VIDEOS

Patient Education

Facts About Esophageal and Stomach Cancer

The American Cancer Society estimated that 16,980 new cases of esophageal cancer and 24,590 new cases of stomach cancer would be diagnosed in the United States in 2015.

Because risk factors vary case-by-case according to age, gender, family history, diet, activity level, alcohol consumption, and tobacco use, it is important to talk to your doctor about your personal risk factors in treating an esophageal or stomach cancer diagnosis.

Esophageal and stomach cancers are not regularly screened like some other cancers are; however, for patients with a history of Barrett’s esophagus, esophageal and stomach cancer is generally screened with an endoscopic exam and a biopsy.

Treating Esophagael and Stomach Cancer

Radiation therapy is often used in conjunction with surgery and chemotherapy to treat esophageal and stomach cancers.

  • Often, the primary treatment for stomach cancer, also called gastric cancer, is surgery. The need for surgery varies based on the extent and the stage of the disease at the time of diagnosis. Radiation and chemotherapy are often used after surgery for gastric cancer, depending on the location and stage of your cancer.
  • Esophageal cancer can be treated either by surgery or by combining radiation with chemotherapy. Sometimes, radiation and/or chemotherapy is given before surgery for esophageal cancer.
  • Radiation may also be used, with or without chemotherapy, to relieve pain in more advanced disease.

External Radiation Therapy

External beam radiation therapy involves a series of daily outpatient treatments that accurately deliver radiation to the area needing therapy. The radiation beam usually comes from a machine called a linear accelerator.

  • Before beginning treatment, you will be scheduled for a simulation to map out the area to be treated. This will involve having X-rays and/or a CT scan. Landmarks placed on your skin (often tiny tattoos) allow the radiation therapists delivering your treatments to precisely position you each day.
  • To minimize side effects, the treatments are given gradually over about five to six weeks, five days a week (Monday through Friday). This allows your doctors to get enough radiation into your body to kill the tumor cells while giving healthy cells time to recover each day.
  • Technical terms that may be mentioned for cancer treatments include three dimensional conformal radiation therapy (3-D CRT), intensity modulated radiation therapy (IMRT) orimage guided radiation therapy (IGRT). Your radiation oncologist can provide more information about these different techniques.

Understanding Radiation Therapy

  • Radiation therapy, sometimes called radiotherapy, is the careful use of radiation to treat cancer safely and effectively.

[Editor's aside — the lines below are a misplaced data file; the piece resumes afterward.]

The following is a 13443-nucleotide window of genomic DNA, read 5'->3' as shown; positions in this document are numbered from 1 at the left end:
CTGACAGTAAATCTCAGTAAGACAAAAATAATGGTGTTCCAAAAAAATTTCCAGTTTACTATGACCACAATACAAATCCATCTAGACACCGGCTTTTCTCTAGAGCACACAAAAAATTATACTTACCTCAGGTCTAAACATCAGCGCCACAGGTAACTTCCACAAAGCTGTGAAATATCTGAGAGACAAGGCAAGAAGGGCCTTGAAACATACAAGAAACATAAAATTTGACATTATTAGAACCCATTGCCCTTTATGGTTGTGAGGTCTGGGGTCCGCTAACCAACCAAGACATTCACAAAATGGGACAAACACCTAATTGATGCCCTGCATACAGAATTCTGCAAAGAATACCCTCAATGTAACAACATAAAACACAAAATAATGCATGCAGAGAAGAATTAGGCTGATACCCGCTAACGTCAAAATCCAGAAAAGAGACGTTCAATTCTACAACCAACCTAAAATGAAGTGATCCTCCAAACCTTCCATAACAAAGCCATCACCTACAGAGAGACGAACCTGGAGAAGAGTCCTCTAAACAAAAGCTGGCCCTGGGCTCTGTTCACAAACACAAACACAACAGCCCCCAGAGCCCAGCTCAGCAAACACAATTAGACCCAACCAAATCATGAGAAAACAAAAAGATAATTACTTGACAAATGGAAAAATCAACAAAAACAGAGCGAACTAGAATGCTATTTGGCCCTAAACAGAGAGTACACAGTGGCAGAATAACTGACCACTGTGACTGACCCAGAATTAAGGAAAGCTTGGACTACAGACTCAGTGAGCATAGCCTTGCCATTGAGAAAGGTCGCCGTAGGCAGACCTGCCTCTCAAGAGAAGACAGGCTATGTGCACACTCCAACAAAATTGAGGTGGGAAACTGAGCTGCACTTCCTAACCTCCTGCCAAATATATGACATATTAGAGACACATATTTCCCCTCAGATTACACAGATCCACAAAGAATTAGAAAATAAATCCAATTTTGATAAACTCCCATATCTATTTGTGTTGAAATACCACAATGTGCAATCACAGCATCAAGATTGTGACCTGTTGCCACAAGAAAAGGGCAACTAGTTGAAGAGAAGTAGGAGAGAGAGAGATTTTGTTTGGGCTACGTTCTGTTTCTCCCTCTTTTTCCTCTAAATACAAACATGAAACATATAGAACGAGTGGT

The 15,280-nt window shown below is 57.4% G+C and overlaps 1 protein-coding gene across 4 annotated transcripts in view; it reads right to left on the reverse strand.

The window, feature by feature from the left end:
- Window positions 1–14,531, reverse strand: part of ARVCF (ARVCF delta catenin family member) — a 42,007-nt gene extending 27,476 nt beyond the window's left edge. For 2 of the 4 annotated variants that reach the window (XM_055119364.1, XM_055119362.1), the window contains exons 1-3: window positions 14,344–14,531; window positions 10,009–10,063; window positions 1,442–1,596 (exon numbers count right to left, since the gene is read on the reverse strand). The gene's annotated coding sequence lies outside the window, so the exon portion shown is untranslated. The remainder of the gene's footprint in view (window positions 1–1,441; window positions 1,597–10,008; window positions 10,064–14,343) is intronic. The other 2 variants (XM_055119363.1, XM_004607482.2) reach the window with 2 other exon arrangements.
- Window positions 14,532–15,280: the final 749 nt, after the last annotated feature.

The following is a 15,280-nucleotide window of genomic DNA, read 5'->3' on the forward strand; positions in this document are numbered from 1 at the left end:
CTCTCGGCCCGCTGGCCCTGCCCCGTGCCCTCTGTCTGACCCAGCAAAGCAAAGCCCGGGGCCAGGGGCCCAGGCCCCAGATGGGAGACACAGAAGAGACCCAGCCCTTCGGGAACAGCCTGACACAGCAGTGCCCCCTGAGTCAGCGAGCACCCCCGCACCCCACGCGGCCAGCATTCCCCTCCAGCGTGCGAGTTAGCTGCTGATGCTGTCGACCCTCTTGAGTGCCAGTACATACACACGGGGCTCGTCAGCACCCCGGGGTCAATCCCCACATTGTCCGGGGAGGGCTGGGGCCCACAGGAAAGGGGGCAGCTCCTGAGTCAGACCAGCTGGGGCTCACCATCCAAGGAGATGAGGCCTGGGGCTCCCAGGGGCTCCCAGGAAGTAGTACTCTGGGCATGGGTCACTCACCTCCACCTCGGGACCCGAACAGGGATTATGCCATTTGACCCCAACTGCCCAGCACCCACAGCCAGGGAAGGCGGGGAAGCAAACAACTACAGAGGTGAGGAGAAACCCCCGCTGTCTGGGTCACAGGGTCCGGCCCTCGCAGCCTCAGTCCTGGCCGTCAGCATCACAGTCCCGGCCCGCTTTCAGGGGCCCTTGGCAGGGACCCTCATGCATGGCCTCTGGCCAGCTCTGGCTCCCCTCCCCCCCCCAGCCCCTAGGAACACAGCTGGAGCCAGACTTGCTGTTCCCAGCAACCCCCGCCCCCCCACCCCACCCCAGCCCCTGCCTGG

• Cancer doctors called radiation oncologists use radiation therapy to cure cancer, control cancer growth, or relieve symptoms such as pain or bleeding.
  • Radiation therapy works within cancer cells by damaging their ability to multiply.
  • When these cells die, the body naturally eliminates them.
  • Healthy cells are also affected by radiation, but they can repair themselves in ways cancer cells cannot.

Possible Side Effects

Side effects of radiation therapy are limited to the area being treated. Side effects are not the same for all patients. Talk with your doctor and treatment team about any new symptoms or side effects you may experience during treatment.

  • It is likely you will receive chemotherapy in addition to radiation therapy. The side effects from the chemotherapy will depend on the drugs being prescribed and how often you are to receive them. Ask your medical oncologist about chemotherapy side effects you may experience.
  • Treatment side effects can often be controlled with medications or changes in your diet. Tell your doctor or nurse if you experience any of them, so they can assist you with the symptoms you are experiencing.

Caring For Yourself During Treatment

It is important to care for yourself as well as possible during radiation therapy because the normal parts of your body that are near the tumor are also receiving some radiation, although not as much as the cancer. These normal parts of your body need time and support to heal. A balanced diet, mild amount of physical activity and taking time to rest are all important parts of your cancer treatment. Follow your doctor’s orders and, if you are unsure of anything, ask your nurse or doctor any questions you may have about treatment. Make sure to tell your radiation oncologist about any vitamins or dietary supplements that you are currently taking to make sure they are safe to take during radiation therapy.

During and even after radiation therapy is over, you will need to take special care of your skin. Stay out of excessive sun, avoid hot or cold packs, and do not use lotions or ointments without checking with your doctor or nurse first. You should also be sure to clean the skin over the areas receiving radiation therapy with warm water and mild soap.

Completing treatment and recovery can be challenging. Seek out help from support groups and friends ahead of time. If you have a support network in place before and during treatment, it will be easier to get through side effects since people you can count on will be around to help you. If you need additional support, let your doctor and nurse know.

Patient Education